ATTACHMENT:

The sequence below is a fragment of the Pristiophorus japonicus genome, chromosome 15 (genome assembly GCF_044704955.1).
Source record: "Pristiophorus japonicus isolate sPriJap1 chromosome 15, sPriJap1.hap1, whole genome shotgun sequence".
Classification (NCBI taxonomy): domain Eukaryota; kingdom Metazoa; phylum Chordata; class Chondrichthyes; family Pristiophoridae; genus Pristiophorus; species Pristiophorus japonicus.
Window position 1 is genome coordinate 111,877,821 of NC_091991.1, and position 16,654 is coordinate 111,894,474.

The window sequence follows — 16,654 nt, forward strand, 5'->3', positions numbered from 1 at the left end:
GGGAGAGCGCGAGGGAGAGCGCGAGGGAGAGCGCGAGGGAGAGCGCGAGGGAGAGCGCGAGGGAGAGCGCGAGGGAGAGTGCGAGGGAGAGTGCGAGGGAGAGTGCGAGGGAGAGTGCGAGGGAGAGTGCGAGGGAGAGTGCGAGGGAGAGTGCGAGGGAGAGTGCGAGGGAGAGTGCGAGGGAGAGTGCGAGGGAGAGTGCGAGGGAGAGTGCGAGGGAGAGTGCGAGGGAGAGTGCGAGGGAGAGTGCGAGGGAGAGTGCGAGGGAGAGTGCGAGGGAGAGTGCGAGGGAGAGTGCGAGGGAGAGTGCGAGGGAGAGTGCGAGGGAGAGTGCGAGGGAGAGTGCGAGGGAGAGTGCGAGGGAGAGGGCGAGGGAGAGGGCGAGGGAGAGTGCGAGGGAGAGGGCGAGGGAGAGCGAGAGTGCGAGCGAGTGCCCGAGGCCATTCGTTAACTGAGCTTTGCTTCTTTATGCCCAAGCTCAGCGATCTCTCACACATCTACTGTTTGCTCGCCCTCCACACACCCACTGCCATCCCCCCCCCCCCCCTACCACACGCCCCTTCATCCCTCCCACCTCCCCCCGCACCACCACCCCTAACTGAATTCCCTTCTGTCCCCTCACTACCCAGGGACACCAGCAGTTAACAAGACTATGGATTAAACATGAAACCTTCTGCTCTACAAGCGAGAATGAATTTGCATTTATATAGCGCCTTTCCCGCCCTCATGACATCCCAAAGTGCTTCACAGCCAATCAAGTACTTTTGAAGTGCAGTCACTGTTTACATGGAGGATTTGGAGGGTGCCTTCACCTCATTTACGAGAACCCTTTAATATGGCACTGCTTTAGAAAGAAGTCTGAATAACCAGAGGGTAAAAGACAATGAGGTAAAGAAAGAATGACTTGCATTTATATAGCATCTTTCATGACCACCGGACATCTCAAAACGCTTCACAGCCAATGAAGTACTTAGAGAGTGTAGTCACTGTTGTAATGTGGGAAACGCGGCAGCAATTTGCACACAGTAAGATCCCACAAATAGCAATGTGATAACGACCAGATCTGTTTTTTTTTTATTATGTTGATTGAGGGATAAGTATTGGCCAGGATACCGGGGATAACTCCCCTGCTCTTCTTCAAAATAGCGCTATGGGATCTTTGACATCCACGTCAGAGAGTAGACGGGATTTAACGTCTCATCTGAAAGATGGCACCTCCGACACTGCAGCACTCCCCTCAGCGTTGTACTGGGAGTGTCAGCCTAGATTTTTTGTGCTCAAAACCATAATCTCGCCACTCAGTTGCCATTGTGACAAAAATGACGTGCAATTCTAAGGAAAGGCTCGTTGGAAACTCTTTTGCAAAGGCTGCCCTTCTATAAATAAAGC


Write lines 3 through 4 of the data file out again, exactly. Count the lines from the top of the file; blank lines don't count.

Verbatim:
Classification (NCBI taxonomy): domain Eukaryota; kingdom Metazoa; phylum Chordata; class Chondrichthyes; family Pristiophoridae; genus Pristiophorus; species Pristiophorus japonicus.
Window position 1 is genome coordinate 111,877,821 of NC_091991.1, and position 16,654 is coordinate 111,894,474.